Latin America Faces Lasting Impact of Its ‘Worst Educational Crisis Ever’

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Latin American nations must take immediate action to recover from the worst education crisis in the region’s history due to the Covid-19 pandemic, the World Bank said.

About 120 million school-age children had lost, or were at risk for losing, a full academic year of in-person education as of February, the development lender said in a report Wednesday. Learning poverty, or the percentage of 10-year-olds who can’t read or understand a simple text, may have grown by more than 20%, to 62.5% from 51%.

Policies should focus on ensuring that students can participate in blended learning, or the combination of face-to-face and remote education, as schools reopen, the lender said. Fewer than 43% of primary schools and 62% of secondary schools across Latin America have access to the internet for educational purposes.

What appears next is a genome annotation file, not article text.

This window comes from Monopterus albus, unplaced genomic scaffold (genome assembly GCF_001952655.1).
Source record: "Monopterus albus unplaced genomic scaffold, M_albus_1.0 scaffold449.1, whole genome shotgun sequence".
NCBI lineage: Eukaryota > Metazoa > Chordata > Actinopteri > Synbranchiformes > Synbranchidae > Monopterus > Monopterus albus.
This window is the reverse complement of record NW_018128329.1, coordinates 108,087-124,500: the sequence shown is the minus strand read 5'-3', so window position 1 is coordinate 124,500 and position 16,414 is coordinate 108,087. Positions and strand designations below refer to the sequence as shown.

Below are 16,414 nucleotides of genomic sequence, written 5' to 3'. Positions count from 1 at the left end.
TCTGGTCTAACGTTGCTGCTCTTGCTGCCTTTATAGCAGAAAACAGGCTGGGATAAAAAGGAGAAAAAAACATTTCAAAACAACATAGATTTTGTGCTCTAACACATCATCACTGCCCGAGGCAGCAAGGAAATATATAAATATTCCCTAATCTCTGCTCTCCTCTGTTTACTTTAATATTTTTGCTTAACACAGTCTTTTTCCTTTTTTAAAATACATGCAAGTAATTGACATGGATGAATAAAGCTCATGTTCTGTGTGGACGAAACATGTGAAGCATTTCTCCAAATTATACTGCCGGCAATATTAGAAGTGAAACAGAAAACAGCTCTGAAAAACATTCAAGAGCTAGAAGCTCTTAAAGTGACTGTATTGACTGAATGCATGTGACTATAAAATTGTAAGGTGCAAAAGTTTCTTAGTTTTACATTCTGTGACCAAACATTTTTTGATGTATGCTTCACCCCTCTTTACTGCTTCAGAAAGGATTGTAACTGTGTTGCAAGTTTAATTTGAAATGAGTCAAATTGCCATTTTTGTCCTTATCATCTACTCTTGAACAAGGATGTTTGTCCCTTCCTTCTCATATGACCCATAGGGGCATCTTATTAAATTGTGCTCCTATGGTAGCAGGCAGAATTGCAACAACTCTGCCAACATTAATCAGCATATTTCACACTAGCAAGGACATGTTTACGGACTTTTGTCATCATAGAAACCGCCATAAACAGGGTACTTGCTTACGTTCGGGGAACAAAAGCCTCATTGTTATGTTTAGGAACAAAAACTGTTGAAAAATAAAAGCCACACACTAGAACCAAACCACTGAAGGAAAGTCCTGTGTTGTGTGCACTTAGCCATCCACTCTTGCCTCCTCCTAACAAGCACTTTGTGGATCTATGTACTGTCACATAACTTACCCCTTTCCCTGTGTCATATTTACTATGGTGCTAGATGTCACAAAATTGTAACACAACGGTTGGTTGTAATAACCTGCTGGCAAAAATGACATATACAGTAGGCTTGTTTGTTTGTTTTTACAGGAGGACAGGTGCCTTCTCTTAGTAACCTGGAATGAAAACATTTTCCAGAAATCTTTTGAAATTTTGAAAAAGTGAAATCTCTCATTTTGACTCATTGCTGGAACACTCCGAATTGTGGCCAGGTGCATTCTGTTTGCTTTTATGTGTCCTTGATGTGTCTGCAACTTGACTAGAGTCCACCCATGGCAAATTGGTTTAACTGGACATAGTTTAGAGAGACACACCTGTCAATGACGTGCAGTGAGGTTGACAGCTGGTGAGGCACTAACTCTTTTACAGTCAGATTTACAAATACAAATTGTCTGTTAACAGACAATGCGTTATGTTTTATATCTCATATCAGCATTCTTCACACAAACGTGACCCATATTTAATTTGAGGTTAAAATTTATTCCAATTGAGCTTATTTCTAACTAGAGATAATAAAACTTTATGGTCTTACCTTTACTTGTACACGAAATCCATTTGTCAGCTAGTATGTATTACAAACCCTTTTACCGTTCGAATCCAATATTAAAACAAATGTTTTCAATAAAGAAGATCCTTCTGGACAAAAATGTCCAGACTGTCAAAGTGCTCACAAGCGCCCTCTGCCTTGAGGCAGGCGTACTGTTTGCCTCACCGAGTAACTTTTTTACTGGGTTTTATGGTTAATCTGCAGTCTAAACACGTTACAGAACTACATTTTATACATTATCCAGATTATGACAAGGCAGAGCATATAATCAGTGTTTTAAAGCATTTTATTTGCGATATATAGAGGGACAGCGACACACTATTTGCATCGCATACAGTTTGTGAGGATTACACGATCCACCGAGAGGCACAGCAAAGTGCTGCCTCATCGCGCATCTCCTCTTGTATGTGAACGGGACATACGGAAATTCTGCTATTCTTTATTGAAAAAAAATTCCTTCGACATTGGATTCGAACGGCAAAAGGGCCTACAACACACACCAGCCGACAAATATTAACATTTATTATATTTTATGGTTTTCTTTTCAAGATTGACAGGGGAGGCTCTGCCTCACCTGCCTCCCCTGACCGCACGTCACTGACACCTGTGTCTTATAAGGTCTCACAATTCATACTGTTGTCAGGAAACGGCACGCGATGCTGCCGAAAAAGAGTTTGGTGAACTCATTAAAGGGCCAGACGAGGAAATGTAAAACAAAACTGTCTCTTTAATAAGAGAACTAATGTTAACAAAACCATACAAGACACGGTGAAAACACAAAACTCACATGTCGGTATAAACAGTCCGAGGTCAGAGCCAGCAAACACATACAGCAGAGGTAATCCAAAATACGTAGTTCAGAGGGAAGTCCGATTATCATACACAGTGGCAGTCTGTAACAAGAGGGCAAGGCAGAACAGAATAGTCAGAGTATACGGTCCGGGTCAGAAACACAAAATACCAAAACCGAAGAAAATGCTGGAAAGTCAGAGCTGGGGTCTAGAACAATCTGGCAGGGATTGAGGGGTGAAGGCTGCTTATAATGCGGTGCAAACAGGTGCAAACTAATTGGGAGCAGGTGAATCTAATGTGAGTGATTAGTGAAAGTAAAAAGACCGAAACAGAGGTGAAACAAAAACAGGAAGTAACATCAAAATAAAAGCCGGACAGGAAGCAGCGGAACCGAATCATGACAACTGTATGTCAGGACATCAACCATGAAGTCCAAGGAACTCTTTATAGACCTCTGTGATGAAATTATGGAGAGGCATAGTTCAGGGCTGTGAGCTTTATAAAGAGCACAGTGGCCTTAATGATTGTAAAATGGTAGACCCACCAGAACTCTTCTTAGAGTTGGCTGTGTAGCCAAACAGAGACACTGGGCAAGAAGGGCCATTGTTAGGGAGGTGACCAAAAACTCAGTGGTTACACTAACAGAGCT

Learning losses overall may translate into a drop of $1.7 trillion in future potential earnings, or about 10% of baseline earnings, the World Bank said. Dropout in Latin America and the Caribbean may increase by 15%.

“This is the worst educational crisis ever seen in the region, and we are worried that there could be serious and lasting consequences for a whole generation, especially for the most vulnerable sectors,” Carlos Felipe Jaramillo, the lender’s vice president for Latin America and the Caribbean,, said in a statement. “Governments must take urgent actions to recover the lost ground and seize this opportunity to improve education systems by taking advantage of new technologies.”

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